David Duke Reminds Me of What Really Is Important
A candidate who will be speaking at Dillard isn’t as important as the impact Dillard has on the people and communities around it.
About a week ago I received the news that David Duke would be at Dillard University. I’m used to hosting controversial speakers, but this was not of my doing. We host a number of political debates each year, a practice I wholeheartedly support since the university can be a neutral place for citizens to engage those who want to represent them.
But this is David Duke, you know, former elected official despite being a former Klansman. The headlines wrote themselves- “Former Klansman to debate at historically Black university!” At first the buzz was just a local story over a weekend, but that following Monday, Rachel Maddow (love her!) sympathetically shared that we would have to host Duke. I was in Washington at the time and when she shared the news, my phone blew up!
A friend reached out to suggest maybe I comment on the event. Once we found out he would be on campus, we sent out a statement indicating that our venue was rented by Raycom so they could televise a debate to four cities across the state. We had no control over the participants or their selection. But there was a rising buzz on social media, with some folks taking shots at the university for not cancelling the event.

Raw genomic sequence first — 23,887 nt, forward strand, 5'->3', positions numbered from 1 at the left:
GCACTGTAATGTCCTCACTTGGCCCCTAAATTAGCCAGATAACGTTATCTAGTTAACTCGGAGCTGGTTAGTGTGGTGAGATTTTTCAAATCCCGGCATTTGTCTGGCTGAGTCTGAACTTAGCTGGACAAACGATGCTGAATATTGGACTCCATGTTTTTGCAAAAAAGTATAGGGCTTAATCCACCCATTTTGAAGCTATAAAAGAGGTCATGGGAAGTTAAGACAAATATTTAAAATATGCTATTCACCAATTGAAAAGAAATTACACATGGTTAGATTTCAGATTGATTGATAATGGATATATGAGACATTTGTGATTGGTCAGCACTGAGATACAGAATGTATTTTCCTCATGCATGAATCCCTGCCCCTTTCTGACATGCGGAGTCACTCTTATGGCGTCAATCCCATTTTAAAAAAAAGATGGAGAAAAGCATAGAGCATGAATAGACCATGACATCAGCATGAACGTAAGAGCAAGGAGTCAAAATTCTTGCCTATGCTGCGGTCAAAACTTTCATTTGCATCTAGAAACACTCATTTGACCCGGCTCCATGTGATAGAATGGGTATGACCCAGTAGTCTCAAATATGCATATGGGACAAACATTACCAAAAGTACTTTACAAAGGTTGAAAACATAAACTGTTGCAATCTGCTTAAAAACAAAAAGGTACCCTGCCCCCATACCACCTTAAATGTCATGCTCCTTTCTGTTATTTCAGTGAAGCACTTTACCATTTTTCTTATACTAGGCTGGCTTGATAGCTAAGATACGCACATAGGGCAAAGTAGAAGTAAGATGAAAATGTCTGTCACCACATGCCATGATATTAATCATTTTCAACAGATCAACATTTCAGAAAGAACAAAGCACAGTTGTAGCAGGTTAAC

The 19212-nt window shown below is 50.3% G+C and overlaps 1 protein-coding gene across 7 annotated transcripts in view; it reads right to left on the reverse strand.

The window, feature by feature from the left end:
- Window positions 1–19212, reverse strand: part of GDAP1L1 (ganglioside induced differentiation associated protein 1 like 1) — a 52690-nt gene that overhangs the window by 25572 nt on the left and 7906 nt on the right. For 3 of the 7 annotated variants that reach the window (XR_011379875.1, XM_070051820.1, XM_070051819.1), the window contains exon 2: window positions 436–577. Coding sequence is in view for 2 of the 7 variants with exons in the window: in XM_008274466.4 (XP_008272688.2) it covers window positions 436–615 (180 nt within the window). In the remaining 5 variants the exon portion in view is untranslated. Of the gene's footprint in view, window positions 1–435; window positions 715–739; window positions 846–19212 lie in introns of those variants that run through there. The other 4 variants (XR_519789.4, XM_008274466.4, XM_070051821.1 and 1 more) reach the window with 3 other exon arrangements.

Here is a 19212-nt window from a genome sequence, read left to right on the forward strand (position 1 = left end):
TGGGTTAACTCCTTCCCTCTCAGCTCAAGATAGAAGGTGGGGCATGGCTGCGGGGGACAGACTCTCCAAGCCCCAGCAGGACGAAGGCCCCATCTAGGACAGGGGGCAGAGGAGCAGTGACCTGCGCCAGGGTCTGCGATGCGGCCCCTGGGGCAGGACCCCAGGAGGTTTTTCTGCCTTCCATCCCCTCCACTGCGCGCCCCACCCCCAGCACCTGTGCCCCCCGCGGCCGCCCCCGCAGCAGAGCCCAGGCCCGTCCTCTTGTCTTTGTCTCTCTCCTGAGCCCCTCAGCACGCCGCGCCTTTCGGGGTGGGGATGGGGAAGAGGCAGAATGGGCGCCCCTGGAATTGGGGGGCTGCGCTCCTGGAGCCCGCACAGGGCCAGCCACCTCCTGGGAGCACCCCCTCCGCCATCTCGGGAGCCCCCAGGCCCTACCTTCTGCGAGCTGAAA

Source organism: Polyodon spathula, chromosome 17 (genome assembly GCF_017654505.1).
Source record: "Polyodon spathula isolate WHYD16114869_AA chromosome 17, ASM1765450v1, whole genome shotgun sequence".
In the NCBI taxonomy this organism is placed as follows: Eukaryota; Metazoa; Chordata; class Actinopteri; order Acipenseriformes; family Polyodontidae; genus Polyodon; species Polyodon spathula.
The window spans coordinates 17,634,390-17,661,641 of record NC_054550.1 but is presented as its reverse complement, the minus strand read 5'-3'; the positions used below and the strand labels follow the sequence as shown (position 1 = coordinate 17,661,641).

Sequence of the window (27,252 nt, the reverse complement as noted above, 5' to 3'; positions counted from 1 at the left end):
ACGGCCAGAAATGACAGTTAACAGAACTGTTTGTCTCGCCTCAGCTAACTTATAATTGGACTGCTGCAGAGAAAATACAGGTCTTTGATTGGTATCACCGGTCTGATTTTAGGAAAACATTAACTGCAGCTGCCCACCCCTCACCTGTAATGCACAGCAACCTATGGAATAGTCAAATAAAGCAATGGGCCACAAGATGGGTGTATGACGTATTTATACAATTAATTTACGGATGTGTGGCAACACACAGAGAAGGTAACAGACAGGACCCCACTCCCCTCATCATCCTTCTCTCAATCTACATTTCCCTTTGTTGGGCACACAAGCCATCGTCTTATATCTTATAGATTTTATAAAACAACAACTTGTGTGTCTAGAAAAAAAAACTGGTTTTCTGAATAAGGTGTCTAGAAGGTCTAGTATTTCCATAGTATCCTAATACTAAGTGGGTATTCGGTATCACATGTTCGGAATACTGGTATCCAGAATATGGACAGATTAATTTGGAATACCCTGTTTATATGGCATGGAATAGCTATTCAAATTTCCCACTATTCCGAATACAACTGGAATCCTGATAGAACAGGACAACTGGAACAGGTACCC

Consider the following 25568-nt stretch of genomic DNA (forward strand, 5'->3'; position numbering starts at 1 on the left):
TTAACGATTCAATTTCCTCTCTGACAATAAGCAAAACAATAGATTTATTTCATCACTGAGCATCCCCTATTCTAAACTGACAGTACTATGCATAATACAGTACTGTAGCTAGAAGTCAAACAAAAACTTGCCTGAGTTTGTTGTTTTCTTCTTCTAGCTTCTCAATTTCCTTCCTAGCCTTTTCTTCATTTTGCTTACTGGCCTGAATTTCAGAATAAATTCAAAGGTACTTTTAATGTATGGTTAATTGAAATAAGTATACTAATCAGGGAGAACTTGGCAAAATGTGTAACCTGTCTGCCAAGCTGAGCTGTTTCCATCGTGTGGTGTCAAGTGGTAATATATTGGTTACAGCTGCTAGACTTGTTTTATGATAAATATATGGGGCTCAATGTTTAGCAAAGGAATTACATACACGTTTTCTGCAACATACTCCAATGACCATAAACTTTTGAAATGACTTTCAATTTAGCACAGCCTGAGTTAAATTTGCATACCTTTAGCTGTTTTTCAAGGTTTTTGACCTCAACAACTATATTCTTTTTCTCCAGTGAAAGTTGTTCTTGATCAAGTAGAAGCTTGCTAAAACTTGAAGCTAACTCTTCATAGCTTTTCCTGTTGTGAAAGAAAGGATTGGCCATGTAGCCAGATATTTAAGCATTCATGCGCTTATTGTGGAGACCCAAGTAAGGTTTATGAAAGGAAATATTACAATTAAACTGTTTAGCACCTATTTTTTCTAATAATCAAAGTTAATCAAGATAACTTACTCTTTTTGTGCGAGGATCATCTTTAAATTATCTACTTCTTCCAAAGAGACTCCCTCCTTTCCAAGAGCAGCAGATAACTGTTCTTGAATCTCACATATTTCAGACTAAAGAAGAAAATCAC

I only received a couple of concerned e-mails, nothing terrible, urging us to cancel the event. I felt that our statement was sufficient, but we sent out an updated statement as different people on campus heard feedback. I still didn’t think this was a big deal, but if I were to write about it, would it even matter to people who already had their minds made up?
We already indicated that we were not the sponsors of the debate, and that we routinely host debates. In fact, the Louis Martinet Legal Society, made up primarily of Black attorneys, hosted a debate on campus in September which included senate candidates. Local station WDSU will host a debate between the 2 runoff on campus November 29th. Dillard probably hosts more debates than any university in the city (maybe the most in the state), a great honor for an HBCU.
I could tell people that hosting these kinds of events is the role of a university, to promote critical thinking, to explore a range of ideas. As the University of Chicago has struggled with issues of speech, their president recently indicated that most people are comfortable with their own speech and not with others’, and the job of the university is to help people learn that skill. I agree.
I could tell people that David Duke, the Klansman, spoke at Dillard in the mid 1970s. I found this out last year from an alum, a fact that Duke recently shared in an interview. Yes, an active Klansman spoke to a Black power, dashiki clad, afro wearing HBCU student body of about 1,500 students. He was not one of six; he was the only speaker.
I continued to wrestle with saying anything. As our urban studies professor Robert Collins so eloquently wrote this week in his blog, “(Duke) does not run to win. He runs to raise money. His business is based on gaining publicity, increasing his mailing list, scheduling paid speeches, and, of course, selling his books.” It is a shame that for the past 10 days the candidate with 5% polling has more press than the other five combined. He can’t win a runoff spot, but he was won with free publicity.